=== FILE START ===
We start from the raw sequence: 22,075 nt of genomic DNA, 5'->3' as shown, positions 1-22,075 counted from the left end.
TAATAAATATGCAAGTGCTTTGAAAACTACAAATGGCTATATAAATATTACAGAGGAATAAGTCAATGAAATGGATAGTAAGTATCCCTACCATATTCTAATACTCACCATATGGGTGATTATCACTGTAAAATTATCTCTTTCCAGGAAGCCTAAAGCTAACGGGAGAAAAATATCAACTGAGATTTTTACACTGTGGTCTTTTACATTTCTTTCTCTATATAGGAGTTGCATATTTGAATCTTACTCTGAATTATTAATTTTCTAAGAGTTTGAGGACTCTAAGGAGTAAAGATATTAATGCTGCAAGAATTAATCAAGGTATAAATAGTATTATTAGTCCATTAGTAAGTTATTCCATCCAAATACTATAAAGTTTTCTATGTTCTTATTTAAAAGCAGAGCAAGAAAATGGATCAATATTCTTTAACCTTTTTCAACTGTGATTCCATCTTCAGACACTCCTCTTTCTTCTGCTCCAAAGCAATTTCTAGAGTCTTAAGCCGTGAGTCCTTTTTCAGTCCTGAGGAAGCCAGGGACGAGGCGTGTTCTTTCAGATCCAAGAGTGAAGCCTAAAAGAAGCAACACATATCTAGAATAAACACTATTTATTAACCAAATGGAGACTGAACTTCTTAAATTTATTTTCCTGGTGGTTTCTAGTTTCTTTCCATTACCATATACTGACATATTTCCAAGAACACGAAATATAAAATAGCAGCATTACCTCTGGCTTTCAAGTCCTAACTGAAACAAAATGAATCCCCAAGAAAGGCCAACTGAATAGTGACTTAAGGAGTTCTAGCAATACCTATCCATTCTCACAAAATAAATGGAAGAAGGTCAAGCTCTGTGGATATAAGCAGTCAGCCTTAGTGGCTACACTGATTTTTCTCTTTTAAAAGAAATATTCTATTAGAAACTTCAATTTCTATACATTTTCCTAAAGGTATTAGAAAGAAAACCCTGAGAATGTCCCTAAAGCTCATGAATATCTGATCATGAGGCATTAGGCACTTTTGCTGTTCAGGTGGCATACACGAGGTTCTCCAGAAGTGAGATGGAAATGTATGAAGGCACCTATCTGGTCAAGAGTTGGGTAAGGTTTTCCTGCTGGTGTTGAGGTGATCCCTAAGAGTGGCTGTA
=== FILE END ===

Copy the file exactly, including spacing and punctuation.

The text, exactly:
We start from the raw sequence: 22,075 nt of genomic DNA, 5'->3' as shown, positions 1-22,075 counted from the left end.
TAATAAATATGCAAGTGCTTTGAAAACTACAAATGGCTATATAAATATTACAGAGGAATAAGTCAATGAAATGGATAGTAAGTATCCCTACCATATTCTAATACTCACCATATGGGTGATTATCACTGTAAAATTATCTCTTTCCAGGAAGCCTAAAGCTAACGGGAGAAAAATATCAACTGAGATTTTTACACTGTGGTCTTTTACATTTCTTTCTCTATATAGGAGTTGCATATTTGAATCTTACTCTGAATTATTAATTTTCTAAGAGTTTGAGGACTCTAAGGAGTAAAGATATTAATGCTGCAAGAATTAATCAAGGTATAAATAGTATTATTAGTCCATTAGTAAGTTATTCCATCCAAATACTATAAAGTTTTCTATGTTCTTATTTAAAAGCAGAGCAAGAAAATGGATCAATATTCTTTAACCTTTTTCAACTGTGATTCCATCTTCAGACACTCCTCTTTCTTCTGCTCCAAAGCAATTTCTAGAGTCTTAAGCCGTGAGTCCTTTTTCAGTCCTGAGGAAGCCAGGGACGAGGCGTGTTCTTTCAGATCCAAGAGTGAAGCCTAAAAGAAGCAACACATATCTAGAATAAACACTATTTATTAACCAAATGGAGACTGAACTTCTTAAATTTATTTTCCTGGTGGTTTCTAGTTTCTTTCCATTACCATATACTGACATATTTCCAAGAACACGAAATATAAAATAGCAGCATTACCTCTGGCTTTCAAGTCCTAACTGAAACAAAATGAATCCCCAAGAAAGGCCAACTGAATAGTGACTTAAGGAGTTCTAGCAATACCTATCCATTCTCACAAAATAAATGGAAGAAGGTCAAGCTCTGTGGATATAAGCAGTCAGCCTTAGTGGCTACACTGATTTTTCTCTTTTAAAAGAAATATTCTATTAGAAACTTCAATTTCTATACATTTTCCTAAAGGTATTAGAAAGAAAACCCTGAGAATGTCCCTAAAGCTCATGAATATCTGATCATGAGGCATTAGGCACTTTTGCTGTTCAGGTGGCATACACGAGGTTCTCCAGAAGTGAGATGGAAATGTATGAAGGCACCTATCTGGTCAAGAGTTGGGTAAGGTTTTCCTGCTGGTGTTGAGGTGATCCCTAAGAGTGGCTGTA